“We’re still not training enough compared to what a young player in Europe does. A young player in Europe at 15 is probably doing 12 to 14 hours a week training while we’re probably - the elite ones - are probably only training eight hours.
“So we’re always a bit behind. It’s trying to tell these kids we need to train more. Even on your own, working on your technique, kicking a ball against a wall – whatever – physical strength work, we have to increase it.
“We’ve got a bit of an issue in Australia where we’re a bit worried on overload, which I can understand and we have to be aware of.
"But for us to keep up with the rest of the world, it’s training so much more and more, doing more hours every year, obviously proving the difference.
“Massimo Luongo is a perfect example. He would train mornings [before school] and afternoons, it obviously worked for him. It’s something I’m trying to replicate.
"With myself, I went to Liverpool at the age of 17, but I was just receiving training in Australia.
“A lot of that was subsidised myself, training alone every day with time on the ball. That got me to Liverpool but afterwards, what happens, happens. But training hours are key.
“I grew up in an era where a lot of us had dads - they would train us. Train daily, daily, daily, day in and day out. But now, these days, I don’t think the boys train enough and it’s something I’m trying to change.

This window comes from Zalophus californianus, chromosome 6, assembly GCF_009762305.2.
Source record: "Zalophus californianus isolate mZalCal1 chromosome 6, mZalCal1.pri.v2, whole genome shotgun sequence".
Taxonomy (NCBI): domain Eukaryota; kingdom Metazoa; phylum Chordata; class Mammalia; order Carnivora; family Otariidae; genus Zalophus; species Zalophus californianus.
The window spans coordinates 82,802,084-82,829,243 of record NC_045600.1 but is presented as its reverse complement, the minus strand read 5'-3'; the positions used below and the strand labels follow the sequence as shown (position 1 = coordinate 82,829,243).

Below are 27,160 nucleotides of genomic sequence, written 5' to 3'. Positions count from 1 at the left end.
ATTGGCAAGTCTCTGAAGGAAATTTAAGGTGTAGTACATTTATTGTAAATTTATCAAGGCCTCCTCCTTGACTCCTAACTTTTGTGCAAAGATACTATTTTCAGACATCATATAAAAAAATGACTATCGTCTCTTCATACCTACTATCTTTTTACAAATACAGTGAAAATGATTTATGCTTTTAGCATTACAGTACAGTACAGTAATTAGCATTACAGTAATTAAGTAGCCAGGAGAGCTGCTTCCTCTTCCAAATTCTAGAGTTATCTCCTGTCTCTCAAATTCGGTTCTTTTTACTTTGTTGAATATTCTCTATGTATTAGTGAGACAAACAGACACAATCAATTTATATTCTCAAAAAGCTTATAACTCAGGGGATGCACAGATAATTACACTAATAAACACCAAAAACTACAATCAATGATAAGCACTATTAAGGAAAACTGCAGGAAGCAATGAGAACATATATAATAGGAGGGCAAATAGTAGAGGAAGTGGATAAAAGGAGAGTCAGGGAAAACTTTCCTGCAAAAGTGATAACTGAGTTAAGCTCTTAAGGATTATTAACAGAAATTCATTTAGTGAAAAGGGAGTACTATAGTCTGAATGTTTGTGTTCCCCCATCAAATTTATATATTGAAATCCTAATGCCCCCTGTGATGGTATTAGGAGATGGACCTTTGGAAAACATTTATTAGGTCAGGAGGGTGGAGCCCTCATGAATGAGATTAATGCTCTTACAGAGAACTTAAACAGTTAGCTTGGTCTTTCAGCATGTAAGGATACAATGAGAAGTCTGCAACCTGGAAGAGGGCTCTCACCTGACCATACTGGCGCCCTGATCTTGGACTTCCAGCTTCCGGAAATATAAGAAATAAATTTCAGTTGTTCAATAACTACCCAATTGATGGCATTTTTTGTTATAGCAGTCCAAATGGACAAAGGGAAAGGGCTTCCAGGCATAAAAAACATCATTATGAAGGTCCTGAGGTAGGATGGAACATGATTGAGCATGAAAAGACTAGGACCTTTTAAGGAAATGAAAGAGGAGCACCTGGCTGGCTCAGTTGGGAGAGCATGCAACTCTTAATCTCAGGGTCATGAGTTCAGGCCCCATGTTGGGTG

“I’ve been changing it, and the boys are starting to understand it, but I can only help a certain amount of kids. It’s going to be something done Australia-wide.
"But definitely training individuals, working on technical skills, whereas I think a lot of the NPL youth teams become too preoccupied with the actual team, instead of using the team to improve the individual.
“That’s what development is all about. Winning an Under-13s comp really means nothing, but on the other hand, training in that Under-13s team shouldn’t always be team-orientated stuff, like on formations.
“We need to improve players individually more.”
Rizzo works with kids aged from under-six, with beginner and grassroots coaching, as well as elite players aged up to 16.
There has been much debate recently about Australia’s youth production line and struggles at national team level.
To Rizzo, getting kids playing at a young age, combined with hard work and the right attitude, is vital in producing talented footballers.
“The earlier I get them the better. If I can get them about five years of age, this is the best and then you can work them through,” he said.
“I’ve got two boys who are current Joeys for instance, who have come through the program as well and have been with me for years. I think in the next two or three years there are going to be more of these players popping through as there are a lot of special kids in the Under-14s, Under-13s, Under-12s, Under-11s, there’s some really special kids that I’ve had since they were six.
“I’ve got some good hopes for some of them. The philosophy is hard work. Train the way you play, high intensity, good attitude, good work ethic.
"There’s no secrets to it, obviously they have to do the right things technically and with possession, but the key is effort.
“Football is not a difficult sport but sometimes people can make it difficult. It’s just doing the basics right and getting better at them.”